Rethinking hardware-backed security

Rethinking hardware-backed security in the face of “unfixable” flaws

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By Paul Butterworth


It comes as no surprise that researchers have found yet another serious hardware security flaw. Just five weeks ago, the security world was abuzz with the discovery of the CacheOut  microprocessor vulnerability, a speculative execution attack that follows lines similar to Spectre, Meltdown and Zombieload. And while the latest flaw is not related to speculative execution, all of these vulnerabilities have one thing in common—they enable hackers to gain access to data and sensitive keys while the processor is accessing them. 

It’s rather ironic, as for years the security industry has held up hardware-backed security as the holy grail that we should rely on to protect our secrets. In reality, the hardware itself may be riddled with holes. 

An “unfixable” architecture flaw

The latest discovery is not actually a new vulnerability but a new method of exploiting CVE-2019-0090, a bug discovered last year that was supposedly patched. Now it appears to be a fundamental and unfixable flaw in Intel’s security architecture that is related to the root of trust built into the chips. The Intel Converged Security and Management Engine (CSME) forms the basis of cryptography for hardware security technologies developed by Intel and is used pretty much everywhere, including for DRM, fTPM, and Intel Identity Protection. The vulnerability occurs in the ROM of the CSME for all modern Intel processors released in the last five years, with the exception of the newest 10th Gen processors.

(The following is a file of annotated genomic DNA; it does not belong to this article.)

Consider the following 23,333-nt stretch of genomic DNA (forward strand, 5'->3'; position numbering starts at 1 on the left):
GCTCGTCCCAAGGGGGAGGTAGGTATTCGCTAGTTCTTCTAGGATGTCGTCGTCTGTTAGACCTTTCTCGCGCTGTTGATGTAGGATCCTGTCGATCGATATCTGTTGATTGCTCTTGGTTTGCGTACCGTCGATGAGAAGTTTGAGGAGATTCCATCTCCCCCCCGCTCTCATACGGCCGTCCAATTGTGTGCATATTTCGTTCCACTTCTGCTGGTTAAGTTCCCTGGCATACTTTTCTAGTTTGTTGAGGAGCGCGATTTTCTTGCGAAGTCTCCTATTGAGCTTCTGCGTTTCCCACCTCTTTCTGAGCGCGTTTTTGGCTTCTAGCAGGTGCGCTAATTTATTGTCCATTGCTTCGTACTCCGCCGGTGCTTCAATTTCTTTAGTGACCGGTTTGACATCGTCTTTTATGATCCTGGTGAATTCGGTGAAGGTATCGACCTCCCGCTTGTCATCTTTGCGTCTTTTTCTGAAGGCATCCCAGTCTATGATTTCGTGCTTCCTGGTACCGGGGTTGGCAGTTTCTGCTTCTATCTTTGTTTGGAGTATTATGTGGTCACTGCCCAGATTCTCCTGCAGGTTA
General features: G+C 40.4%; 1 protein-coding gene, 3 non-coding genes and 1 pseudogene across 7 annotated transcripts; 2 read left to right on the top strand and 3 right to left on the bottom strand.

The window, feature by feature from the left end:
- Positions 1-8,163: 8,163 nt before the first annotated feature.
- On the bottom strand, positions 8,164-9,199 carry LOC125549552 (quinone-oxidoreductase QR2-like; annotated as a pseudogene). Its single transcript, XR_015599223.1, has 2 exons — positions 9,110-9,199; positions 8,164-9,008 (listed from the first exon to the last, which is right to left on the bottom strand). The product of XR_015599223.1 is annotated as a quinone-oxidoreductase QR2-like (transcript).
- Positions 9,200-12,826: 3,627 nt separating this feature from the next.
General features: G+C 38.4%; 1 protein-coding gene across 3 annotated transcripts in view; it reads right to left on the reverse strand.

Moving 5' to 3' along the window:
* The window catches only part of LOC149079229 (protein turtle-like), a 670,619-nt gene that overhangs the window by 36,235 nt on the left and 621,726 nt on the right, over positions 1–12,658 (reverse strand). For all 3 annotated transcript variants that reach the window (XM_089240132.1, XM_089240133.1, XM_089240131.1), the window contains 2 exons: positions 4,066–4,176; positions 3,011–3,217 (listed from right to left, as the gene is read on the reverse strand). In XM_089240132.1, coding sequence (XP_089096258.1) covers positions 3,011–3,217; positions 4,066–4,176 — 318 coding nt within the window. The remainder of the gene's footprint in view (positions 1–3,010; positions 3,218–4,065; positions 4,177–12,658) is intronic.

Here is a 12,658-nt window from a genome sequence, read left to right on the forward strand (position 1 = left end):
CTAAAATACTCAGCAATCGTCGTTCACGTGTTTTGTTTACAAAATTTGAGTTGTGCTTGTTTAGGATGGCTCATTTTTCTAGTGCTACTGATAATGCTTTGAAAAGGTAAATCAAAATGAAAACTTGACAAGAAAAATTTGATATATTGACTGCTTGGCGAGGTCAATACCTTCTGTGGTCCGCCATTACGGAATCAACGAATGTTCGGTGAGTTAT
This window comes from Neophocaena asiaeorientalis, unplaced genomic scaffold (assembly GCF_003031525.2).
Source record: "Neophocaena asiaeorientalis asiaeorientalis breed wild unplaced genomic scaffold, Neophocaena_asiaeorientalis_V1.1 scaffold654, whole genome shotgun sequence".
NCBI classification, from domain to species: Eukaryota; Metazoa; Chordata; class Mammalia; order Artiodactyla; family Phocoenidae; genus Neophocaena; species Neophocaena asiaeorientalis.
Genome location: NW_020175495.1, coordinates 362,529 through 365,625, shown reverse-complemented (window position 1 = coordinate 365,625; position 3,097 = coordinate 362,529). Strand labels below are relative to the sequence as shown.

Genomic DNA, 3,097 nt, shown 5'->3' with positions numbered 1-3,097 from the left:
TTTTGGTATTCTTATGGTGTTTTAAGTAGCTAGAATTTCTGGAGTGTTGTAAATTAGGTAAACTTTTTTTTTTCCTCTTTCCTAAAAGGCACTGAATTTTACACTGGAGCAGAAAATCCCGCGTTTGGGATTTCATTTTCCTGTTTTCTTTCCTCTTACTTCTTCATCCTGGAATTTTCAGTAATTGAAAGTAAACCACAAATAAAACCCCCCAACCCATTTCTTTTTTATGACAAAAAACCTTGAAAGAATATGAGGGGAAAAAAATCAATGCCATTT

Why does it matter?

In this case, the weakness exists in Intel’s boot ROM. Attackers can exploit the vulnerability during the boot process to read the Chipset Key as well as control the generation of all other encryption keys. One example of such a key is the Integrity Control Value Blob (ICVB), which hackers can use to load forged firmware without it being detected. This is equivalent to the breach of a private key in applications. More technical details about the vulnerability can be found here.

The Intel CSME underpins a security procedure called EPID (Enhanced Privacy ID), which is used to enable systems to be uniquely and anonymously identified. It forms the basis of a number of data protection technologies including digital rights management (DRM) and protection of financial transactions.

The weakness, in this case, sits in the security foundation—the root of trust that everything else is built on top of. The big issue here is that it is impossible to properly fix errors hard-coded into the ROM of microprocessors. Essentially the vulnerability destroys the trust of the entire platform.

What can you do?

whiteCryption® Secure Key Box™ is a white-box cryptography library, designed to keep keys encoded at all times—at rest, in transit, and in use. This means that even if a key in memory is leaked, it remains encoded and thus secure. The key is never loaded into the CPU in the clear, so it can never be compromised.

whiteCryption Secure Key Box protects keys in the event of the latest CSME attack and is able to withstand all of the attacks in this post, as well as those yet to be discovered.

Download this Intertrust white paper to learn more about securing cryptographic keys and how whiteCryption Secure Key Box provides future-proof key protection.

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About Paul Butterworth

Paul Butterworth is an experienced payment and security professional, having spent almost 30 years in the card, payments and IT security industries. Paul is responsible for global product marketing for the Intertrust Secure Systems’ market leading application shielding and device identity solutions.

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